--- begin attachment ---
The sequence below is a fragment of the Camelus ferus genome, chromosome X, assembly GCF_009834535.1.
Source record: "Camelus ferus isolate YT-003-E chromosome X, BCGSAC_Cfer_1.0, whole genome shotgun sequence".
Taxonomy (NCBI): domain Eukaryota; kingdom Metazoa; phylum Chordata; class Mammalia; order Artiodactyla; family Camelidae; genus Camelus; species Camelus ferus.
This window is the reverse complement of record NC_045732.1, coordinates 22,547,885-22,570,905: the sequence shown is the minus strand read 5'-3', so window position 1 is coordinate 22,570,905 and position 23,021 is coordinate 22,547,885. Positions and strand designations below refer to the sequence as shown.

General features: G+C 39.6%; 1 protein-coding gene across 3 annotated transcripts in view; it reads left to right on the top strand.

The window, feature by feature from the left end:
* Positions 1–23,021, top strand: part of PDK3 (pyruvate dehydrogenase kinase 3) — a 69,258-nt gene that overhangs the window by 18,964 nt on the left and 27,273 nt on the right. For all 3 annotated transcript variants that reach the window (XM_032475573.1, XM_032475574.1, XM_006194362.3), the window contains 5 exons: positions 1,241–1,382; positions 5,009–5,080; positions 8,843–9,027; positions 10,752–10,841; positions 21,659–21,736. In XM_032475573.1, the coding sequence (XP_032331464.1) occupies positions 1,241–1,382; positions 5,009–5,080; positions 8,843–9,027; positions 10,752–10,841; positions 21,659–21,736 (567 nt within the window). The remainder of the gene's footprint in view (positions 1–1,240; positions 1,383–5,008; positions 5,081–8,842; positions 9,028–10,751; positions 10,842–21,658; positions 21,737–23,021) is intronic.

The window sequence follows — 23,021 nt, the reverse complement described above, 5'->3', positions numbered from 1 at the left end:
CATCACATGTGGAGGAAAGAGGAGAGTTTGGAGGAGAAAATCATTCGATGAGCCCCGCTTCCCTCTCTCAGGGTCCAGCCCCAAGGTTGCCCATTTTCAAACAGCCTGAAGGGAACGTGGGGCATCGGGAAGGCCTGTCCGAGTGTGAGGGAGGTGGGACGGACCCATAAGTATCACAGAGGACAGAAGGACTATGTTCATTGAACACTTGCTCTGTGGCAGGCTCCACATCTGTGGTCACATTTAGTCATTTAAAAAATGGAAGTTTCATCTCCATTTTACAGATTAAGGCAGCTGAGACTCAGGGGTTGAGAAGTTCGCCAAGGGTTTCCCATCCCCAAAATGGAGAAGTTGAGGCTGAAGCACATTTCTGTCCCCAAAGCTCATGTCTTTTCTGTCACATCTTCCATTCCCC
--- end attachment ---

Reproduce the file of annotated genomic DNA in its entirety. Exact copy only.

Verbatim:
The sequence below is a fragment of the Camelus ferus genome, chromosome X, assembly GCF_009834535.1.
Source record: "Camelus ferus isolate YT-003-E chromosome X, BCGSAC_Cfer_1.0, whole genome shotgun sequence".
Taxonomy (NCBI): domain Eukaryota; kingdom Metazoa; phylum Chordata; class Mammalia; order Artiodactyla; family Camelidae; genus Camelus; species Camelus ferus.
This window is the reverse complement of record NC_045732.1, coordinates 22,547,885-22,570,905: the sequence shown is the minus strand read 5'-3', so window position 1 is coordinate 22,570,905 and position 23,021 is coordinate 22,547,885. Positions and strand designations below refer to the sequence as shown.

General features: G+C 39.6%; 1 protein-coding gene across 3 annotated transcripts in view; it reads left to right on the top strand.

The window, feature by feature from the left end:
* Positions 1–23,021, top strand: part of PDK3 (pyruvate dehydrogenase kinase 3) — a 69,258-nt gene that overhangs the window by 18,964 nt on the left and 27,273 nt on the right. For all 3 annotated transcript variants that reach the window (XM_032475573.1, XM_032475574.1, XM_006194362.3), the window contains 5 exons: positions 1,241–1,382; positions 5,009–5,080; positions 8,843–9,027; positions 10,752–10,841; positions 21,659–21,736. In XM_032475573.1, the coding sequence (XP_032331464.1) occupies positions 1,241–1,382; positions 5,009–5,080; positions 8,843–9,027; positions 10,752–10,841; positions 21,659–21,736 (567 nt within the window). The remainder of the gene's footprint in view (positions 1–1,240; positions 1,383–5,008; positions 5,081–8,842; positions 9,028–10,751; positions 10,842–21,658; positions 21,737–23,021) is intronic.

The window sequence follows — 23,021 nt, the reverse complement described above, 5'->3', positions numbered from 1 at the left end:
CATCACATGTGGAGGAAAGAGGAGAGTTTGGAGGAGAAAATCATTCGATGAGCCCCGCTTCCCTCTCTCAGGGTCCAGCCCCAAGGTTGCCCATTTTCAAACAGCCTGAAGGGAACGTGGGGCATCGGGAAGGCCTGTCCGAGTGTGAGGGAGGTGGGACGGACCCATAAGTATCACAGAGGACAGAAGGACTATGTTCATTGAACACTTGCTCTGTGGCAGGCTCCACATCTGTGGTCACATTTAGTCATTTAAAAAATGGAAGTTTCATCTCCATTTTACAGATTAAGGCAGCTGAGACTCAGGGGTTGAGAAGTTCGCCAAGGGTTTCCCATCCCCAAAATGGAGAAGTTGAGGCTGAAGCACATTTCTGTCCCCAAAGCTCATGTCTTTTCTGTCACATCTTCCATTCCCC